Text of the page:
Westminster College’s student news organization
The Forum is Westminster College’s independent student-run news organization, which provides print, photojournalism, video and podcast news content to its students, alumni, faculty and the Sugar House community. The organization looks to provide quality news coverage and commentary in an unbiased, consistent, truthful and thorough manner across its various platforms.
Many members of The Forum’s target demographic don’t engage with the news content because of low awareness. And although more than half of the organization’s users come to the website on their phones, those who do engage don’t have an optimal mobile experience.
Web | Design | Print
Jesse C. | Taylor S.
Body Print Font
Adobe Caslon Pro
The Forum’s website needs to appeal to a group of mostly young news consumers between the ages of 18 and 25, who are bombarded with noise at every turn. For this reason, we kept the website highly visual, yet simple, and linked back to the organization’s social media accounts to ensure the audience could find other ways to engage.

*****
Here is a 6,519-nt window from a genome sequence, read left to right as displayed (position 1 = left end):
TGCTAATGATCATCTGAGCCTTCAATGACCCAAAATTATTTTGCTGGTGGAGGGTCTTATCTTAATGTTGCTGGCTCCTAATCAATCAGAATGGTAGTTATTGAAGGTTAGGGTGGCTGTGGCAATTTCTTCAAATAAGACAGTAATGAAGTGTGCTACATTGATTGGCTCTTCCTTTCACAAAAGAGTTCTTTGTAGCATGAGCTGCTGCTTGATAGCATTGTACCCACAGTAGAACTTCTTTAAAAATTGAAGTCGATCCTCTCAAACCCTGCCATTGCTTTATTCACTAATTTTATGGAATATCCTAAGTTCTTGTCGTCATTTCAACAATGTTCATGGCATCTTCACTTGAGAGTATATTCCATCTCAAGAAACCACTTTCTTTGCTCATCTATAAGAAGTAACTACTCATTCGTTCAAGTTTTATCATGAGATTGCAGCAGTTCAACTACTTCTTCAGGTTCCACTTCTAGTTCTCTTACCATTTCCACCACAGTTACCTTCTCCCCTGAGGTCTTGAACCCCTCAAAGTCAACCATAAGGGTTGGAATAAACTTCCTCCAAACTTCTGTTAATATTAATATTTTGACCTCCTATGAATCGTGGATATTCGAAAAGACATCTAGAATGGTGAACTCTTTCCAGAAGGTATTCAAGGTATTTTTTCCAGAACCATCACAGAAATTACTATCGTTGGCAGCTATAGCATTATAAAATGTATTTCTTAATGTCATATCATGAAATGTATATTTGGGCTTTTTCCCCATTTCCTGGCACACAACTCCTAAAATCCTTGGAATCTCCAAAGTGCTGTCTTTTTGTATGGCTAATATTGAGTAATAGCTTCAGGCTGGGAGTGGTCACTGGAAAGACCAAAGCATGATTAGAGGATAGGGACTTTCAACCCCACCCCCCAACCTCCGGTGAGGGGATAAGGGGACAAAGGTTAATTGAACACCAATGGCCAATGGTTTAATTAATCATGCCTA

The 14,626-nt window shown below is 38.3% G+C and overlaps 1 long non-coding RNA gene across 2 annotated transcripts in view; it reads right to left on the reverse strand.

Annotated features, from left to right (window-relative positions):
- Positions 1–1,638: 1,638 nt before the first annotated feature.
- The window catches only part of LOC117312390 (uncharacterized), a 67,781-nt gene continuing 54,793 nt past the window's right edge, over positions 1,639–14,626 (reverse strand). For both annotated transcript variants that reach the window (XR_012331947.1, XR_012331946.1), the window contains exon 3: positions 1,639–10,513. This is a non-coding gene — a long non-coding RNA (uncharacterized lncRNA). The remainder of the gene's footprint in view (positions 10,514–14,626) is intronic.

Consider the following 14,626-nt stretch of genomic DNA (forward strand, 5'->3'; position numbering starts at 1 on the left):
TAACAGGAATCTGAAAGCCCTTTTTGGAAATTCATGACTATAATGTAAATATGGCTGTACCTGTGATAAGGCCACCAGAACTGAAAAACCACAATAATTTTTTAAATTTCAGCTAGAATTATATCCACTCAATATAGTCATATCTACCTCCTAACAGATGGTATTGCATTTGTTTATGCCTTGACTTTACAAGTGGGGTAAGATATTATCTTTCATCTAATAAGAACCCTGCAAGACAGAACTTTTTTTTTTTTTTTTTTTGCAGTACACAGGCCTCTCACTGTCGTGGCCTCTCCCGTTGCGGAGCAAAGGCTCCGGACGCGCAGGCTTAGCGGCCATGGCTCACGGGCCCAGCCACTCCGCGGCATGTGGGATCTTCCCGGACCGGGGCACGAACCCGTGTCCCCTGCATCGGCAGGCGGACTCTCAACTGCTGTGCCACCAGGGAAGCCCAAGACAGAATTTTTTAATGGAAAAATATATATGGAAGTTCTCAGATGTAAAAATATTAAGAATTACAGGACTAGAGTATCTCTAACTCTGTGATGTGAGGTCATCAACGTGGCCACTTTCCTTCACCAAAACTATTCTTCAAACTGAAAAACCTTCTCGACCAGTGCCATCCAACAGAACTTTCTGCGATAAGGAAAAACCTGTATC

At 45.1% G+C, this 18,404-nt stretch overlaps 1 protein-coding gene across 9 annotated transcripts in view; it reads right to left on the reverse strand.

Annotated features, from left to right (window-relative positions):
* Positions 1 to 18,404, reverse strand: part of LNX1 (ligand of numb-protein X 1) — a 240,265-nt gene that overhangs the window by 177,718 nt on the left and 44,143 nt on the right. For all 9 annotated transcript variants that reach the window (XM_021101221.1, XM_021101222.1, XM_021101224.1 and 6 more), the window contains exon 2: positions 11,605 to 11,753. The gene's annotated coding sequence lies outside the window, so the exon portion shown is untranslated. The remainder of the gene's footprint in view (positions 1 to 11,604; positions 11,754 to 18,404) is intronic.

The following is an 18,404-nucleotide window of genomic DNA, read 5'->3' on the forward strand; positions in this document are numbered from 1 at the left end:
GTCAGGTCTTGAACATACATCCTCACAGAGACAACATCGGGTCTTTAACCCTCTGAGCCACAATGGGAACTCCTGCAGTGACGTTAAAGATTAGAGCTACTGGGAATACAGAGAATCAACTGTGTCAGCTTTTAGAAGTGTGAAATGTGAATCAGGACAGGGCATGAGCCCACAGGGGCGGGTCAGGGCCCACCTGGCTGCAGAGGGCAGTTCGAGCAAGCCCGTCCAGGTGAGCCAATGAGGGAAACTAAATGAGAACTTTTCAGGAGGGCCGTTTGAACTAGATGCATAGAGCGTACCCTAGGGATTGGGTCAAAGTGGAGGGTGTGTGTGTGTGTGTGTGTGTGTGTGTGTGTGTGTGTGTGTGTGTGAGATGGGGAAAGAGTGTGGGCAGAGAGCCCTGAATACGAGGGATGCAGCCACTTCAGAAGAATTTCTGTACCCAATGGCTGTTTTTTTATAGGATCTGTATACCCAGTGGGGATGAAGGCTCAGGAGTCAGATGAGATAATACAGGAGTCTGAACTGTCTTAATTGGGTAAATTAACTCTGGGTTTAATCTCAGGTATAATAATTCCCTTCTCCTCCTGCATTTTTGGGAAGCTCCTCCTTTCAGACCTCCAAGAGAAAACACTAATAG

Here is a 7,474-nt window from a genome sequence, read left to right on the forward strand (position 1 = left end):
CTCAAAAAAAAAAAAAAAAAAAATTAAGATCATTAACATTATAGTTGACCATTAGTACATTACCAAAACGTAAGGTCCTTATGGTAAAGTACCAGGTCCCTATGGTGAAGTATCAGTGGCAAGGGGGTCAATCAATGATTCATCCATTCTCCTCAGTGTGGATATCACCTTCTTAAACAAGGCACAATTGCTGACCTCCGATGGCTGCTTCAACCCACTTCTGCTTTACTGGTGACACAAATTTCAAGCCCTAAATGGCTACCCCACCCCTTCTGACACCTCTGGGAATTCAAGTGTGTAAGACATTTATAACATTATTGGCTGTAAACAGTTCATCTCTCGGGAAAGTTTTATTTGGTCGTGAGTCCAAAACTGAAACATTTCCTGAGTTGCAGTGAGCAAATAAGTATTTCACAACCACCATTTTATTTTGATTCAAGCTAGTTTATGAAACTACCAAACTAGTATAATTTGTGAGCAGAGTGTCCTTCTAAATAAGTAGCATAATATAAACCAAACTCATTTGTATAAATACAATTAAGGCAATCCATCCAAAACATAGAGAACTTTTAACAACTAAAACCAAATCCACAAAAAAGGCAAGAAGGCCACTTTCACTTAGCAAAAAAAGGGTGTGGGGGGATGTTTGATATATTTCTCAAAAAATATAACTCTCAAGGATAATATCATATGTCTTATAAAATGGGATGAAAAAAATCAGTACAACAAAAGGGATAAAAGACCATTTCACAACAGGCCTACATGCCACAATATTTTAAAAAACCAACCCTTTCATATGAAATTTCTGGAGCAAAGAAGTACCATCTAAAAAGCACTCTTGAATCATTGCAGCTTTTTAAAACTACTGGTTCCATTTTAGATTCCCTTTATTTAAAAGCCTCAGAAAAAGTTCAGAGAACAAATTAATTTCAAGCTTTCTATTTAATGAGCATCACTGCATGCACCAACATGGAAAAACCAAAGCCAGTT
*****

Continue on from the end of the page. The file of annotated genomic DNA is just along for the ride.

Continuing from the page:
The Forum already had a well-established brand, so we looked to maintain recognition across digital and print platforms and keep its sleek, modern appeal — but we freshened the brand up a bit with a widened color pallet.
Website UX & UI
Above all, we worked to ensure the website was highly usable across all platforms and conducted dozens of user tests across mobile, desktop and tablets to understand how the users wants to consume news. Now, no matter where they come from, The Forum’s new website ensures users have an optimal reading experience.
The Forum’s newly-designed website and refreshed brand identity have transformed the organization from a blog-like brand to a professional news source that radiates its core values of transparency and trust.
Forward thinking brand design
In a media landscape where news consumers are barreling toward mobile readership, the highly mobile site ensures The Forum is ahead of the curve and can bring in new consumers while keeping its old ones engaged.